In Wisconsin, renewables growing while coal power plays major role

The Public Service Commission of Wisconsin recently issued a draft version of “Energy 2022″ that finds the state’s planning reserve margin should remain above 14 percent through 2022.

The planning reserve margin for 2016 through 2022 is expected to be between 14.2 percent and 17.5 percent according to Wisconsin’s biennial, statutorily-required, Strategic Energy Assessment, which is currently available for public comment and review.

The report notes that Wisconsin exceeds the 7.1 percent reserve requirement set by the Midcontinent ISO (MISO) for 2016.

About 720 MW of new generation is expected to be added to the state’s generation mix during the six-year period. The Alliant Riverside natural gas expansion project will account for most of the new generation.

Wisconsin electric utilities estimate that they will retire about 520 MW of existing Wisconsin-based power generation by 2020.

The report notes that Wisconsin’s primary electric source continues to be coal, which accounted for 65 percent of state generation as recently as 2013. The Wisconsin PSC does expect to have 2014 power generation figures available in time for the final version of the assessment.

The draft report also recaps major emission control projects implemented at Wisconsin coal plants in recent years. Since 2000, Wisconsin generation owners have spent about $3 billion on emission control upgrades. Many of these projects were the result of Consent Decrees that the electricity providers entered into with the Environmental Protection Agency.

The percentage of electricity generated by nuclear plants decreased from 18 percent in 2012 to 15 percent in 2013 due to retirement of the Dominion Kewaunee nuclear facility.

As of Jan. 1, 2016, coal still accounted for 46 percent of the electric generation capacity in Wisconsin. Natural gas accounted for 36 percent of the capacity. Nuclear power was a distant third at 6 percent of the generating capacity. There was also fuel oil (4 percent), hydro and wind (3 percent each). All other sources were 1 percent or less.

“The shutdown of the Kewaunee nuclear facility and decreases in the cost of natural gas, among other factors, continue to change the generation mix proportions in the state,” according to the draft of the assessment.

Wisconsin policy requires that roughly 10 percent of all electricity sales in the state be served by renewable energy in 2015. The assessment notes that renewable power sales topped 10 percent for the first time in 2013 “and projections show this goal will continue to be met through at least 2020.” Wind energy accounts for most renewable energy available to Wisconsin.

Average residential electric rates in Wisconsin during 2015 amounted to 14.42 cents, which was slightly higher than the averages for both the Midwest and the United States as a whole. Despite slightly higher than average electric rates, Wisconsin residential customers have the fourth smallest monthly electric bill when compared to Midwestern states.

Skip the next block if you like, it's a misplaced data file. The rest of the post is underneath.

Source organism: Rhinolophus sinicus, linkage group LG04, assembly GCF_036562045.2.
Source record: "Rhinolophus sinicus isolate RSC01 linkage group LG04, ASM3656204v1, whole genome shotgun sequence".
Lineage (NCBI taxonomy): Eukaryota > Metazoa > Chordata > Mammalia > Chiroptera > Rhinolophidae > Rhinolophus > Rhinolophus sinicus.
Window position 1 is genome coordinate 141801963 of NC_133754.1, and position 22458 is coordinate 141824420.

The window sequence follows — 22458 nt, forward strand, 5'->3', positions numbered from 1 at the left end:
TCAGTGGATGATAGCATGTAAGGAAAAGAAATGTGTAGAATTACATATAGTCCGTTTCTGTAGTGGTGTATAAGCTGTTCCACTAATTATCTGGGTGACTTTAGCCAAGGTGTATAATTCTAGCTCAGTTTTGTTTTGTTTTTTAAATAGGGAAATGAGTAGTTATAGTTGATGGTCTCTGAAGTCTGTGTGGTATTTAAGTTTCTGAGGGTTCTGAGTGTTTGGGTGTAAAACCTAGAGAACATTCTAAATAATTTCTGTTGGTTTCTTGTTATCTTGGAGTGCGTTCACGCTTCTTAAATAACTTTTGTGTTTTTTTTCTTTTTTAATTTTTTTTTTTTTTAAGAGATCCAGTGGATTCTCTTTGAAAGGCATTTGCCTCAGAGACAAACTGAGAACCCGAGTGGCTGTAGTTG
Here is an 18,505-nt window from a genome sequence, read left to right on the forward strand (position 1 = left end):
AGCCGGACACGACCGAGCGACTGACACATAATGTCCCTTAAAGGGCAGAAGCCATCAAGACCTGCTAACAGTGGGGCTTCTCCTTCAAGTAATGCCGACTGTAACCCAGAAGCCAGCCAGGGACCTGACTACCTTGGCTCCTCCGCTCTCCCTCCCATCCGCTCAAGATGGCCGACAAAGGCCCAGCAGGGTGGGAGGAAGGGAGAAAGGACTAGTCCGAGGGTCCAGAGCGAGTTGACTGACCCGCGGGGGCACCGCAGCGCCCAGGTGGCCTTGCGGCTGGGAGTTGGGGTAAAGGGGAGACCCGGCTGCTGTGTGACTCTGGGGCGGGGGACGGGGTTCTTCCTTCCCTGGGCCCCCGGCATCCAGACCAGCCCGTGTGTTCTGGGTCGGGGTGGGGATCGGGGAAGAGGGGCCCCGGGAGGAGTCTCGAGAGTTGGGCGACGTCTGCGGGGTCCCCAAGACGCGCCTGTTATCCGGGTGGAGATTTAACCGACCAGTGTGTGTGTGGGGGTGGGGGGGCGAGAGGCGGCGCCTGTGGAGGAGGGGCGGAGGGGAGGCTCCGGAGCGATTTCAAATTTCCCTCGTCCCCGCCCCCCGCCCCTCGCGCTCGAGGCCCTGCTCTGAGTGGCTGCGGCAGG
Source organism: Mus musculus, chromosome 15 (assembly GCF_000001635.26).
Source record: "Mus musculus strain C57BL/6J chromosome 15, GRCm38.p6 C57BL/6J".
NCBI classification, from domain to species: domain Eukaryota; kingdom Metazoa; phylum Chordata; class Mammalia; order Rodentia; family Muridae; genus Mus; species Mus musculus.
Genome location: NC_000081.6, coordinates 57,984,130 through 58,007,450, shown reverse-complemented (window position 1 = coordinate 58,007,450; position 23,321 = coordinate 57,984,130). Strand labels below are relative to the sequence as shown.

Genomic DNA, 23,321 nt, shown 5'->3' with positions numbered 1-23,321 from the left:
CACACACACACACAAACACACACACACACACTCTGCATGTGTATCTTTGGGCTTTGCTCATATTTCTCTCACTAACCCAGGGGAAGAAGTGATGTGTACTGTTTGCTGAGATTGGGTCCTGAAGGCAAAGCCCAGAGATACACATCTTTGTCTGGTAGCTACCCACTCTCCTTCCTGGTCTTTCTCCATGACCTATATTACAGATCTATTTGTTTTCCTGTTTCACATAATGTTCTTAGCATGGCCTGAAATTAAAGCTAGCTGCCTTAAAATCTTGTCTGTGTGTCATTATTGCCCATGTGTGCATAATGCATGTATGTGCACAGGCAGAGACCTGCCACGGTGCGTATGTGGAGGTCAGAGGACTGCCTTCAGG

The ninth strategic assessment covers the years 2016 through 2022. This latest draft assessment also devotes more attention to distributed energy resources (DER) than prior ones.

“DER is a statewide development in Wisconsin,” draft assessment said. “Seventy-five percent of the state’s 12 IOUs, and 66 percent of the municipal electricity providers report at least one DER installation in their service territory.”

During the past year, 11 large Wisconsin-based investor-owned utilities, cooperatives, municipal electric utilities, and other electricity and transmission providers submitted both historic information and future forecasts in connection with the report.

The report looks at electric providers that own, operate or control at least 5 MW of electric generation capacity. The PSC evaluation also considers entities that provide retail electric service or that self-generate electricity for internal use and sell any excess to a public utility.

A public hearing is scheduled May 11 at the PSC building in Madison, Wisconsin. All comments are due June 22.

Energy 2022 outlines ongoing issues to help Wisconsin maintain reliable electric service and a balanced energy portfolio, providing stable rates for customers. Docket # 5-ES-108.

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Wayne Barber, Chief Analyst for the GenerationHub, has been covering power generation, energy and natural resources issues at national publications for more than 22 years. Prior to joining PennWell he was editor of Generation Markets Week at SNL Financial for nine years. He has also worked as a business journalist at both McGraw-Hill and Financial Times Energy. Wayne also worked as a newspaper reporter for several years. During his career has visited nuclear reactors and coal mines as well as coal and natural gas power plants.

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